Natural antibodies target virus-antibody complexes to organized lymphoid tissue

Matter, Matthias S; Ochsenbein, Adrian F (2008). Natural antibodies target virus-antibody complexes to organized lymphoid tissue. Autoimmunity reviews, 7(6), pp. 480-6. Amsterdam: Elsevier 10.1016/j.autrev.2008.03.018

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Natural antibodies (NA) specific for infectious pathogens are found at low titer (usually <1:40) in the serum of healthy, non-immunized, individuals. Therefore, NA are part of the first line of defence against blood borne microorganisms. They directly neutralize viral infections or lyse pathogens by activating the complement cascade. In addition, recent studies highlighted their role in the pooling of infectious pathogens and other antigens to the spleen. This prevents infection of vital target organs and enhances the induction of adaptive immune responses. Specific T and B-cell responses are exclusively induced in highly organized secondary lymphoid organs including lymph nodes and the spleen. As a consequence, mice with disrupted microorganisation of lymphoid organs have defective adaptive immunity. In addition, some pathogens including lymphocytic choriomeningitis virus (LCMV), Leishmania and HIV developed strategies to destroy the splenic architecture in order to induce an acquired immunosuppression and to establish persistent infection. NA antibodies enhance early neutralizing antibodies in the absence of T help mainly by targeting antigen to the splenic marginal zone. In addition, by activating the complement cascade, NA enhance T cell and T-cell dependent B-cell responses. Therefore, natural antibodies are an important link between innate and adaptive immunity.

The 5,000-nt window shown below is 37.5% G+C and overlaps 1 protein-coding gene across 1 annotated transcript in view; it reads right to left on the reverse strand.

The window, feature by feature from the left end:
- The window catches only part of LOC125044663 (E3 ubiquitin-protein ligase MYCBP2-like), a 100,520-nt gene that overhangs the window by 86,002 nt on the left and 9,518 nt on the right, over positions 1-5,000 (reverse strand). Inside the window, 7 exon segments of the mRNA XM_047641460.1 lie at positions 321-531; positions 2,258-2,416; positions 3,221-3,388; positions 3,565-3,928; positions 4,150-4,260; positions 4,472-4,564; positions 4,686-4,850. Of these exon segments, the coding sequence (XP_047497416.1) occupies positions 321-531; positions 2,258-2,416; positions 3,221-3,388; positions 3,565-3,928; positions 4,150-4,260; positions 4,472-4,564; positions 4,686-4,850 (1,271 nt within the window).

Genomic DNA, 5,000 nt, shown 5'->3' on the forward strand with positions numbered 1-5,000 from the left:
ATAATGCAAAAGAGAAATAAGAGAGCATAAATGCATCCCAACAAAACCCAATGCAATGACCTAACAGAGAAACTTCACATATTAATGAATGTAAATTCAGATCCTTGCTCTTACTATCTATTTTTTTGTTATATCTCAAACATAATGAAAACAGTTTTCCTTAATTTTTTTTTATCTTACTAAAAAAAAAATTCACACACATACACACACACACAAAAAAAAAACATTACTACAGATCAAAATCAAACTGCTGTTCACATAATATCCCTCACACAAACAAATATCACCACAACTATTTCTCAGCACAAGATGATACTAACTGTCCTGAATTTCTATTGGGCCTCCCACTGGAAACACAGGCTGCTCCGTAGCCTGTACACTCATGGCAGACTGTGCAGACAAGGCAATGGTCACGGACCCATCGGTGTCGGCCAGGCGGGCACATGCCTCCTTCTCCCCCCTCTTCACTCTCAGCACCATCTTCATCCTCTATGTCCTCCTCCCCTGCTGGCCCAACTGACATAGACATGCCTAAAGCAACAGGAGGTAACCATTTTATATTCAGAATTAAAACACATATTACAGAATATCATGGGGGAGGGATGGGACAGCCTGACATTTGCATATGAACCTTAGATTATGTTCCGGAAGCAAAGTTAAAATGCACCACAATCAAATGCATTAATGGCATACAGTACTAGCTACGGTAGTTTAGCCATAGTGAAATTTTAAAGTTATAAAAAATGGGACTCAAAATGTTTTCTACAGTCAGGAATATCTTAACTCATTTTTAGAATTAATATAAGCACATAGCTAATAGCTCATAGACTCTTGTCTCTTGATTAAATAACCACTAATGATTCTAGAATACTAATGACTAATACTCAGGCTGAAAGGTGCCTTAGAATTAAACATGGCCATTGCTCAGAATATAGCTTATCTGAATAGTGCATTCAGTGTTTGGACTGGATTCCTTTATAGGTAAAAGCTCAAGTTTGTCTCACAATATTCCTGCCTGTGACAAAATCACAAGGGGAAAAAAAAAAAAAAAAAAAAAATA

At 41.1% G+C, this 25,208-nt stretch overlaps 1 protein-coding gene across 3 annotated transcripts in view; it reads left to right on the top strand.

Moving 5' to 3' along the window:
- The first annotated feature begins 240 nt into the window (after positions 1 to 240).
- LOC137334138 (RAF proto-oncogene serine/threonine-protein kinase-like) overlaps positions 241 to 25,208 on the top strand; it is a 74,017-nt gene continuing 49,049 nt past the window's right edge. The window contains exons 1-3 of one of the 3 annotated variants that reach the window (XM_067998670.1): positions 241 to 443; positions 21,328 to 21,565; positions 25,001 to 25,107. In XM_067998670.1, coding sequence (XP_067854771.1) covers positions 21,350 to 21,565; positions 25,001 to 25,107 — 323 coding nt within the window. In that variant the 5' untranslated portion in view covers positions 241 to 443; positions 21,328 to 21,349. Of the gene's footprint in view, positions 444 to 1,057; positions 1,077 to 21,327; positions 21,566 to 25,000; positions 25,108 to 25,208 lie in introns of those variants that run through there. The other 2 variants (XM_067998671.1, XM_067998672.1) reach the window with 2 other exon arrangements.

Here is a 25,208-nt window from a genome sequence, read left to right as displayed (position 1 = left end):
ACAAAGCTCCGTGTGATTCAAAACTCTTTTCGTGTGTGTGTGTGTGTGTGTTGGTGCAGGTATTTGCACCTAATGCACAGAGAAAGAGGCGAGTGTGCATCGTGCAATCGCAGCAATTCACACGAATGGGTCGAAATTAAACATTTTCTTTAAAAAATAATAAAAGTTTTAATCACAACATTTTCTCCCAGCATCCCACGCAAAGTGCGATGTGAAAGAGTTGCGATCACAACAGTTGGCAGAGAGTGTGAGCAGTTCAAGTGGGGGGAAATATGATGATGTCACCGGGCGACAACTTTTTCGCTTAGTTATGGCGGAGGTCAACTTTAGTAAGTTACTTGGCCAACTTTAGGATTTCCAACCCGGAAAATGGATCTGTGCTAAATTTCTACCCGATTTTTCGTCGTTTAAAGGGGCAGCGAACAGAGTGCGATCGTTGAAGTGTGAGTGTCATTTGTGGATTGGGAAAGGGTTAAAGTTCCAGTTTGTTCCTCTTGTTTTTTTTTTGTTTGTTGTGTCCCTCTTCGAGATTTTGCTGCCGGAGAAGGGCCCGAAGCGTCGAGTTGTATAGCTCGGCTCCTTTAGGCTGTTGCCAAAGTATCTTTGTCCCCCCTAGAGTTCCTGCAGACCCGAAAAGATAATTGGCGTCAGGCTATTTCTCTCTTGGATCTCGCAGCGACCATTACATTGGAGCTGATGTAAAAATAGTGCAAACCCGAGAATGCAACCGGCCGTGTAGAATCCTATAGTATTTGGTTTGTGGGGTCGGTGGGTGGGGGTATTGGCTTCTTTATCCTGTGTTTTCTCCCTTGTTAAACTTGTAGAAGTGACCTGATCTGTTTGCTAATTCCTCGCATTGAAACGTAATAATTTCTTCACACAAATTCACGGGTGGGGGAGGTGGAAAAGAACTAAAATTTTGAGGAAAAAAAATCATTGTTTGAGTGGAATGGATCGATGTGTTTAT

Item Type:

Journal Article (Further Contribution)


04 Faculty of Medicine > Department of Haematology, Oncology, Infectious Diseases, Laboratory Medicine and Hospital Pharmacy (DOLS) > Clinic of Medical Oncology

UniBE Contributor:

Matter, Matthias and Ochsenbein, Adrian










Factscience Import

Date Deposited:

04 Oct 2013 15:02

Last Modified:

04 May 2014 23:19

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URI: (FactScience: 102214)

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